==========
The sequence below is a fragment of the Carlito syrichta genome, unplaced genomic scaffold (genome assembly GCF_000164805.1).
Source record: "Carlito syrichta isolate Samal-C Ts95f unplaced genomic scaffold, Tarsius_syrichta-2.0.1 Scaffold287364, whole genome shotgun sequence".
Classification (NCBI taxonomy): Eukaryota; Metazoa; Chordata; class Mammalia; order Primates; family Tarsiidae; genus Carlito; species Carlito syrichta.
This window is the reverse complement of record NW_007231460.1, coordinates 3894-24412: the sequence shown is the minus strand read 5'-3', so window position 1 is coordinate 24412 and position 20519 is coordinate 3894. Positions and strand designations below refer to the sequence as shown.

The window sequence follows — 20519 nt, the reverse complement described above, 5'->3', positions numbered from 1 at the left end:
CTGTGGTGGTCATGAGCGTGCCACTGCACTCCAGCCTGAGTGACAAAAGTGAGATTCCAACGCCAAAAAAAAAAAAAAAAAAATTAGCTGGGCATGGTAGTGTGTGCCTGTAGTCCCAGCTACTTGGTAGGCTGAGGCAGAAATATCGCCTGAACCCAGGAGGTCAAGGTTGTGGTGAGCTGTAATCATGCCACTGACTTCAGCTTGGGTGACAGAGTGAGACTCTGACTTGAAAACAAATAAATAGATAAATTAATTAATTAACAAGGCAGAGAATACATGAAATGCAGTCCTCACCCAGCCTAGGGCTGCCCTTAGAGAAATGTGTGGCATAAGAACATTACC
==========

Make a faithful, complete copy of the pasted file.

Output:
The sequence below is a fragment of the Carlito syrichta genome, unplaced genomic scaffold (genome assembly GCF_000164805.1).
Source record: "Carlito syrichta isolate Samal-C Ts95f unplaced genomic scaffold, Tarsius_syrichta-2.0.1 Scaffold287364, whole genome shotgun sequence".
Classification (NCBI taxonomy): Eukaryota; Metazoa; Chordata; class Mammalia; order Primates; family Tarsiidae; genus Carlito; species Carlito syrichta.
This window is the reverse complement of record NW_007231460.1, coordinates 3894-24412: the sequence shown is the minus strand read 5'-3', so window position 1 is coordinate 24412 and position 20519 is coordinate 3894. Positions and strand designations below refer to the sequence as shown.

The window sequence follows — 20519 nt, the reverse complement described above, 5'->3', positions numbered from 1 at the left end:
CTGTGGTGGTCATGAGCGTGCCACTGCACTCCAGCCTGAGTGACAAAAGTGAGATTCCAACGCCAAAAAAAAAAAAAAAAAAATTAGCTGGGCATGGTAGTGTGTGCCTGTAGTCCCAGCTACTTGGTAGGCTGAGGCAGAAATATCGCCTGAACCCAGGAGGTCAAGGTTGTGGTGAGCTGTAATCATGCCACTGACTTCAGCTTGGGTGACAGAGTGAGACTCTGACTTGAAAACAAATAAATAGATAAATTAATTAATTAACAAGGCAGAGAATACATGAAATGCAGTCCTCACCCAGCCTAGGGCTGCCCTTAGAGAAATGTGTGGCATAAGAACATTACC